Because I am in the UK at the moment and talking to doctors and patients and researchers here about generic Hep C treatment and the NHS I am very interested in noticing the process of change taking place in the UK as attitudes (very) slowly change here.
To a degree it is a similar process to what I saw take place in Australia, just slower because the British NHS is a vast and ponderously slow creature carrying a huge and cumbersome bureaucracy. The British bureaucracy is famous for its conservative stance on all issues and the British medical Establishment is equally infamous for its conservative views. So things are going to move slowly here.
However as the news media gives the issue of Hepatitis C and the associated costs and inequalities of treatment more coverage and the medical profession see more and more good results coming from generic treatment, then change will happen.
Then it becomes a win/win situation. People choosing to take generic Hep C treatment will get support through the NHS monitoring their treatment and the NHS will win because each person treating themselves with generic Hepatitis C medicines from India will save the NHS about 20,000 pounds.
Below is an email I received this morning from a person in England who decided to treat her Hep C with generics.
I thought you would be interested in my experiences in the UK. As I explained to you, my consultant was not prepared to support me if I obtained generic medications. So after following your expert guidance and support in obtaining Ledifos from Parag Jain in India, I started self-treatment and then visited my GP and asked for their support. I experienced a good example of a GP acting as an advocate for their patient as she explored all options to ensure I received the specialist care and support that she herself could not provide. She had obviously been in contact with the hospital as I then received a letter inviting me to attend the Hepatitis C clinic for blood tests and monitoring. Bloods were taken a week later than usual and I will not require such extensive monitoring that NHS England is demanding. My consultant is now recommending further blood tests at End of Treatment, 12 weeks. They will then review me in clinic in August to advise me of results and to discuss onward management.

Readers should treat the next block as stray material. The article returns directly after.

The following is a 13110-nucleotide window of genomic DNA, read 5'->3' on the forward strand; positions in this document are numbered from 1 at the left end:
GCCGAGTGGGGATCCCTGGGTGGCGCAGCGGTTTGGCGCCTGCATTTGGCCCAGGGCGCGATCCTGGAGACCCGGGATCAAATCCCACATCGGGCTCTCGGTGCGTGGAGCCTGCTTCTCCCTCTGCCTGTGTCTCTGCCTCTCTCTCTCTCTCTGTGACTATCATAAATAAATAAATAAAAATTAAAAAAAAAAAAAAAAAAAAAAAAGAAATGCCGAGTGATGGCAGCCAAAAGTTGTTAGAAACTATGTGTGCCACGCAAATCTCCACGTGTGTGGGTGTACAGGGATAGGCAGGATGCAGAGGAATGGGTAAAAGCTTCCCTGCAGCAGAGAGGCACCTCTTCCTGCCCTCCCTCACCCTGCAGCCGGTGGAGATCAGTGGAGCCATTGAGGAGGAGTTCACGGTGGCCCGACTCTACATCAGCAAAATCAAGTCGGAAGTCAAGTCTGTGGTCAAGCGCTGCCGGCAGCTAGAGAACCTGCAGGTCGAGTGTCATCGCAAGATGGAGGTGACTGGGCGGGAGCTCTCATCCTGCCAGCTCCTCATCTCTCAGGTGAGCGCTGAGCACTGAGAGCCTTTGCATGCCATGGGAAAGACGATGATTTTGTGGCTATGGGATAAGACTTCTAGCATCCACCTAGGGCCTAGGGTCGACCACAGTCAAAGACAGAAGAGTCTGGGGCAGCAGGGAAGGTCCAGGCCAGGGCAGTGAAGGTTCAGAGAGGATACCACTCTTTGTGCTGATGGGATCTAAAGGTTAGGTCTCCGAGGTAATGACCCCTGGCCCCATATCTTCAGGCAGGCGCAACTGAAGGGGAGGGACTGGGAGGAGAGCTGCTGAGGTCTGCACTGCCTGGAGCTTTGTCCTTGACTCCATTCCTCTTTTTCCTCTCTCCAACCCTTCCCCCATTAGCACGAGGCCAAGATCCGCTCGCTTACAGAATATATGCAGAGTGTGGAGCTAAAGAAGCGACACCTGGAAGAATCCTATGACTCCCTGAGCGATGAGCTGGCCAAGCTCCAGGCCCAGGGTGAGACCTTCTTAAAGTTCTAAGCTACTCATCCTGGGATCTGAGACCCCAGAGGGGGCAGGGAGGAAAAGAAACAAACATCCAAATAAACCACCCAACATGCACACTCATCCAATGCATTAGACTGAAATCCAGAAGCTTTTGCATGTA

Pre-Rx: HCV Viral Load 802,815 IU/mL ALT 202 IU/L
3 weeks: HCV Viral Load 19 IU/mL ALT 26 IU/L
5 weeks: HCV Viral Load undetectable ALT 31 IU/L
I am so relieved it is going well and will complete the 12 weeks course. Side effects are not too bad, stomach upset and headaches have passed. I did have some nausea and dizziness last week. I am now experiencing incredible thirst, despite drinking loads of water and energy levels are very variable.
The nurses at clinic explained that NHS England guidance would only provide me with 8 weeks even if I was eligible. It also appears that a postcode lottery is developing as NHS England have dictated the number of patients that can commence treatment each month in the 22 operational delivery network areas. My geographical area has been allocated the lowest number across the UK so even less likely that I would have obtained treatment for years!
So once again thank you for the valuable work you are doing providing honest and reliable information to enable individuals like myself who are not deemed “ill enough” to warrant treatment, to take action themselves.
I will keep you informed of my progress.